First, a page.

Interview With Francesco Previte of "Christians for Service"
ROME, OCT. 26, 2006 (Zenit.org).- The president of the Christians for Service association has petitioned the European Parliament to reform the norms on mental health and to reject euthanasia.
In this interview with ZENIT, Francesco Felice Previte explains the motivations and objectives of his group and the meaning of the petition.
Q: Why did you found Christians for Service?
Previte: To respond to a grave and urgent social malaise, namely, the situation of the mentally ill. Together with many collaborators, I have presented petitions to the Italian and European Parliaments for the reform of psychiatric care.
Q: On September 6 the European Parliament issued a note welcoming the "Green Book" of the Mental Health Commission, and underlining that priority must be given to the struggle against the discrimination suffered by people with mental pathologies. This is why a reform of the mental health services is requested, so that they will be based on quality care, in the family or appropriate centers. What is your opinion on this?
Previte: Finally, on October 10, 2005, the European Commission presented a consultation document entitled "Green Book: Improving the Mental Health of the Population: Toward a Strategy on Mental Health in Europe."
Our association Christians for Service, with my signature, wished to participate on October 26, 2005, sending its observations and opinions on the "Green Book," included in the European Commission's examination No. R-158.
The objective is to initiate a widespread consultation on the importance of mental health according to several objectives of EU strategic policy, such as the promotion of solidarity and social justice to contribute tangible advantages to citizens' quality of life and the need for an EU strategy on mental health and its possible priorities.
I believe moreover that all that "the European Parliament requests from the member states in terms of cooperation to update and implement effective strategies" is necessary due to this grave, urgent and general social malaise, above all in those member states that have abused psychiatry in the use of drugs, forced admission to psychiatric centers or inhuman practices such as the use of cage beds or isolation cells.
Given the complex problems relative to the care of citizens' health and the higher principle of the centrality of the person -- attested also by the project of the European Constitution -- we express once again our heartfelt gratitude for the words of support, denunciation and commitment addressed to the national and international community by the bishops and the Apostolic See, and invite them to act in urgent and purposeful ways for a radical legislative and institutional change.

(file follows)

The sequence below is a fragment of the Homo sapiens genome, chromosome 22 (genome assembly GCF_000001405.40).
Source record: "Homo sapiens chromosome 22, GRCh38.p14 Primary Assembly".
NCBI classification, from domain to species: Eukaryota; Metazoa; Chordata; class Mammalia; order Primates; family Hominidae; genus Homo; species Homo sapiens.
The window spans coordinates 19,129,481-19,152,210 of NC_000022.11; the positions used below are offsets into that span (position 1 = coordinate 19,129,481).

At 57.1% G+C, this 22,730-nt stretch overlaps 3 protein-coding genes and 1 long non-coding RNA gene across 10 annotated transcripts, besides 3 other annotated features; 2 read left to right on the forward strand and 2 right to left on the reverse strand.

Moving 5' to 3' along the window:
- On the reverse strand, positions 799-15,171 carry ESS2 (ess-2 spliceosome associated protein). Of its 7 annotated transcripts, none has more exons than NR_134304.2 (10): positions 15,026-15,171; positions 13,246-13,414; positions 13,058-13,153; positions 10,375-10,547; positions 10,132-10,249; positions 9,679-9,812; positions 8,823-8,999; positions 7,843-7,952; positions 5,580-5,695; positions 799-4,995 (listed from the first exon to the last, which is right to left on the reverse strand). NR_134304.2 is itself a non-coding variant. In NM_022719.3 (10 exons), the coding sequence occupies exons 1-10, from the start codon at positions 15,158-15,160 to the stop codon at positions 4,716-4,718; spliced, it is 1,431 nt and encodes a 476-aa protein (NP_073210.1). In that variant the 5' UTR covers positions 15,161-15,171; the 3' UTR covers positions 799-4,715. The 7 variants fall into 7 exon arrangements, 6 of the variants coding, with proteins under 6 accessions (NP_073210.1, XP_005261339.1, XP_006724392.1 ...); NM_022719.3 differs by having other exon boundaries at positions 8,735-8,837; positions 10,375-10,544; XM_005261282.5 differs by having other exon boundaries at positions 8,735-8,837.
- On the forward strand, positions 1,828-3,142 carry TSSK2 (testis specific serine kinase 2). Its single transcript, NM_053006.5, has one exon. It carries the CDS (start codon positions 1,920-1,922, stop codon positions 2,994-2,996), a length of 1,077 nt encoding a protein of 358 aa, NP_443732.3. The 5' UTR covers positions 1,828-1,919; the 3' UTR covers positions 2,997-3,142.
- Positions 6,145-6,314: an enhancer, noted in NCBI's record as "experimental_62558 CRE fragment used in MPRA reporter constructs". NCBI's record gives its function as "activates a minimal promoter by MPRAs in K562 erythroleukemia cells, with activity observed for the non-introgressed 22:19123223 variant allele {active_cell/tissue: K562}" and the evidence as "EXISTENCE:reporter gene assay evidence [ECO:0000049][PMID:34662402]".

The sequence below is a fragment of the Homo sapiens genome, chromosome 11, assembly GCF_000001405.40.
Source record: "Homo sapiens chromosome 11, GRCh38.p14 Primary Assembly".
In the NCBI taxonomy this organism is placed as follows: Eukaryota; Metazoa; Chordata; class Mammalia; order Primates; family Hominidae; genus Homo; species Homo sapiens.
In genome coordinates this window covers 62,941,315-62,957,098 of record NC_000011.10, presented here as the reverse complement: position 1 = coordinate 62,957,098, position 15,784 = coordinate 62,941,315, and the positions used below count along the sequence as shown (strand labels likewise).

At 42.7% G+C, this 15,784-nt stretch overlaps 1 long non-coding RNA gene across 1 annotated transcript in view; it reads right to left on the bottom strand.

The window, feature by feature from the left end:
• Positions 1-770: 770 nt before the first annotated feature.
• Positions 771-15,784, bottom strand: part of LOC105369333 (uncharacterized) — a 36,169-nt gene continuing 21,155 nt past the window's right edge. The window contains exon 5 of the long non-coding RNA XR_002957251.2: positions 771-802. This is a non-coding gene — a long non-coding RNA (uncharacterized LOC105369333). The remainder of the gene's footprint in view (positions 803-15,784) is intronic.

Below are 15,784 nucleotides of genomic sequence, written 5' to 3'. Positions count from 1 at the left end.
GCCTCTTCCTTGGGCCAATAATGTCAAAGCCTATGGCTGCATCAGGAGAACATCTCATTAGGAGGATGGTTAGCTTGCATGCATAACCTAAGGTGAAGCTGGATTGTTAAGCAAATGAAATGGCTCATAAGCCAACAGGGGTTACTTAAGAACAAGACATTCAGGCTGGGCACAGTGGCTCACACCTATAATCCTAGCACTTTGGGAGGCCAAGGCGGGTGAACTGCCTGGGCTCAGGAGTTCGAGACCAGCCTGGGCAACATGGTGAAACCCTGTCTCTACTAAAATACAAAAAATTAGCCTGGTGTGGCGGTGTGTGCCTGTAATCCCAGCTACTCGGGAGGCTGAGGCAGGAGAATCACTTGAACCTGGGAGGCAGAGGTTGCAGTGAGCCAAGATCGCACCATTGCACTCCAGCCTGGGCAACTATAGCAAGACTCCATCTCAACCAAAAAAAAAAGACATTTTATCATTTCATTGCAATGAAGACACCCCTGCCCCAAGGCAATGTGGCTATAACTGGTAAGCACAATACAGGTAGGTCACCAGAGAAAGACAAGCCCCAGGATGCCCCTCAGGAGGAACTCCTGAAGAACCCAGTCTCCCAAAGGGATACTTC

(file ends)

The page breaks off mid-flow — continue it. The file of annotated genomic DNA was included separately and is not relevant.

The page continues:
Q: What is the role of the Church in the treatment of the mentally ill?
Previte: We must remember that the founders of religious orders -- St. John of God, St. Camillus of Lellis, St. Vincent de Paul, and in modern times the Societies of Don Orione, Don Guanella and the Hospitaller Order of St. John of God -- have been dedicated in a laudable way to the incurably ill, especially to people with mental ailments.
Among the initiatives of Popes, John Paul II's words come to mind: "Mental illness does not create insuperable chasms or impede relations of genuine Christian charity." And the appeal of the then Cardinal Joseph Ratzinger, now Pope Benedict XVI, during the international symposium "Dignity and the Rights of the Mentally Handicapped Person," in which he called for "juridical protections capable of responding to the needs and dynamics of growth of the handicapped person and of those who share his situation, beginning with his relatives."
The Holy Father Benedict XVI addressed psychic disturbance in his December 16, 2005, Message for the 14th World Day of the Sick, speaking of "a real social-health care emergency," calling for defined legislation for mental health for all those countries where it does not exist or is partially in force, or where it is "lacking, inadequate or in a state of decay," and hoping for the growth of "suitable laws and health-care programs which provide sufficient resources for their practical application."
Q: What do you think of the recent proposals calling for the "right to euthanasia"?
Previte: For a long time, there have been attempts to legalize euthanasia. Sadly, there are those who would push society to be selective about the life and death of its members, through a license to kill, which is in conflict with the teachings of Hippocrates, the father of medicine.
The duty of the doctor is to protect health, cure sicknesses, relieve suffering, to comfort while respecting the freedom and dignity of the person.
The way the debate has been presented runs the grave risk of considering so-called mercy for unbearable sufferings as an instrument that leads to the elimination of a life that would no longer have value. These are very dangerous considerations because they might involve the mentally-physically handicapped people, terminal patients and elderly people who are not self-sufficient.
In terms of international legislation, the euthanasia proposals are in conflict with the European Convention of 1999 which expressly vetoes all forms of euthanasia, as well as the 1987 declaration of Madrid, and the 1992 declaration of Marbella of the International Medical Association, in which it manifested itself against the introduction of euthanasia.
Recommendation No. 776/1976 of the Council of Europe's Assembly states that the doctor must placate the sufferings and has no right to accelerate the process of death.
I would like to quote a decision of the German Federal Administrative Court [dated] January 16, 1964, which rejects the principle of euthanasia and the legalization of putting mental patients to death, since "all men, including those who are sick in their mental constitution, have the right to be respected in their human dignity."